Western Cape airports placed on international coronavirus alert list

Cape Town International Airport (Supplied)
Cape Town International Airport (Supplied)

The European Aviation Safety Agency has placed all airports in the Western Cape on its global alert list to ensure an additional layer of protection for passengers and aircrew.

The agency is responsible for monitoring civil aviation safety and carries out certification, regulation and standardisation.

No other airports in South Africa have been placed on this list and the only other country in Africa on the list is Egypt, for which all airports are listed.

The Western Cape has had the most recorded Covid-19 deaths and infections in the country, most of which are concentrated in Cape Town. Lockdown Level 3 allows for some domestic business travel, and Cape Town International Airport is one of four SA airports allowed to operate on a commercial basis.

According to the agency, the list is not intended to suggest travel restrictions or other public health measures such as quarantine at state level. It has been developed in coordination with its member states and based on the information from the World Health Organisation and the European Centre for Disease Prevention and Control.

"We understand that we need to work to instil confidence in the traveling public. From an airport perspective we understand the importance of ensuring the highest level of safety precautions for passengers using the airport. This is why we have put a number of measures in place …you already know that we are limiting contact of people as it relates to only allowing passengers into the terminal building," says Deidre Davids, spokesperson of the Airports Company South Africa (ACSA) in Cape Town.

At the entrance passengers will first pass through the Port Health screening. They are only allowed entry into the building with a mask.

"At the entrance passengers will first pass through the Port Health screening. They are only allowed entry into the building with a mask. Once passengers are inside there are a variety of other measures in place, most notable being our cleaning regime - areas are constantly sanitised and deep cleaned."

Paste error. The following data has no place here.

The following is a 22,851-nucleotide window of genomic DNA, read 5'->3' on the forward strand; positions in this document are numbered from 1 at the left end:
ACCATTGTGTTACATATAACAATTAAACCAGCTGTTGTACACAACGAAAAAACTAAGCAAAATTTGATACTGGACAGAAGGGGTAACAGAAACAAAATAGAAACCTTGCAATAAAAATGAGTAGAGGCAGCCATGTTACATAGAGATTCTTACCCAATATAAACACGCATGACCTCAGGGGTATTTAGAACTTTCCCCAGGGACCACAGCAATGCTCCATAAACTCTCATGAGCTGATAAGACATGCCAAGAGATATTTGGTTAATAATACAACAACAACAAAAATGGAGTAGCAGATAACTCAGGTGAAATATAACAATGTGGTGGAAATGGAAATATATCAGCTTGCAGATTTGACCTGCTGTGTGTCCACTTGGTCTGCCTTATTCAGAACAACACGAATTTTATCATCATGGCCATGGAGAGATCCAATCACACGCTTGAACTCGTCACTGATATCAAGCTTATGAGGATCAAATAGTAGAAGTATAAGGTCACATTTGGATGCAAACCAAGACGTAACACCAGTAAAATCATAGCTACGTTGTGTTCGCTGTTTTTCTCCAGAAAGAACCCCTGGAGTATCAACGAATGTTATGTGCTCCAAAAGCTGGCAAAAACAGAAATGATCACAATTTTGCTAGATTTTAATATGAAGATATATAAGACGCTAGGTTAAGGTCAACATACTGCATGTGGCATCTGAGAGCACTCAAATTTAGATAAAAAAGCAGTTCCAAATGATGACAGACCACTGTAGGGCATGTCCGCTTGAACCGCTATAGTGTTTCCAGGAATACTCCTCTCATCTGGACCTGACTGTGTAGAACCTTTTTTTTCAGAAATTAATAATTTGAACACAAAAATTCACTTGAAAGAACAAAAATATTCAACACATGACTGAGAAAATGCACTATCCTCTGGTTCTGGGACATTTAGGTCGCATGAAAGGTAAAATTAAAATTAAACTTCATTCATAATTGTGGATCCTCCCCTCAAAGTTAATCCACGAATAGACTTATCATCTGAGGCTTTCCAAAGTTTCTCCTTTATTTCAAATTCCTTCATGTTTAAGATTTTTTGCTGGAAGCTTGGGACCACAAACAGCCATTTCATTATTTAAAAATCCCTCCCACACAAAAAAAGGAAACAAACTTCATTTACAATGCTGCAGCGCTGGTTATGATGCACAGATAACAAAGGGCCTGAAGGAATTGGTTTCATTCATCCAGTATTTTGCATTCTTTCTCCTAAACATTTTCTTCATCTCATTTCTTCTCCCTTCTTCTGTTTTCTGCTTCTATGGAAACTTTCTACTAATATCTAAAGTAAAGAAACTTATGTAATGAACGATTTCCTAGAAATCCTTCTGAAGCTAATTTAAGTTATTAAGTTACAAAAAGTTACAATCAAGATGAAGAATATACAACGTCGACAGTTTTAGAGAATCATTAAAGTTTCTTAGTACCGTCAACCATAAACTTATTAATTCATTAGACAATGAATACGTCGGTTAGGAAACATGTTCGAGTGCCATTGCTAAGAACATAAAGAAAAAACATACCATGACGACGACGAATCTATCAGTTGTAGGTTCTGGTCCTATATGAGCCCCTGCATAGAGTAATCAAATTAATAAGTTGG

At the security check point - arguably one of the highest points of contact - a concerted effort is made to limit passenger contact – in the interest of our staff as well as the passenger.

Passengers are now required to scan their own boarding passes and to pack any and all loose items in their carry on luggage (to limit the use of trays). Only laptops are allowed on the tray. 

"We will also avoid pat-downs, this means that people will need to remove anything that might have triggered the alarm," says Davids.

Other measures include the social distancing markers; perspex screens at the check-in counters; using only every alternate check-in counter; and social distancing markers chairs as well.

"Also, we have what we call 'Covid-19 monitors' walking the floor. Their role is to provide support and assistance to passengers as well as making sure that passengers are adhering to the new rules," says Davids.

"Our aim is to provide assurance that the airport is safe for use and to support the industry overall in building passenger confidence."

R10 billion needed

ACSA, which manages and operates nine airports in SA, recently told Parliament that it expects it will need about R10 billion in government guarantees over the next five years in order to obtain bank loans to continue operating.

Current sentiment and flight bans brought about by the coronavirus pandemic, as well as ACSA's and South Africa's sovereign debt downgrade to sub-investment grade by Moody's in March, was threatening its ability to raise funding, it said.

The airport management company expects foresees that passenger volumes could fall by over 50% and that even six years from now passenger volumes may still be about 20% lower than in 2019.

Since lockdown more than 7 000 international passengers have already been repatriated on flights from Cape Town International.

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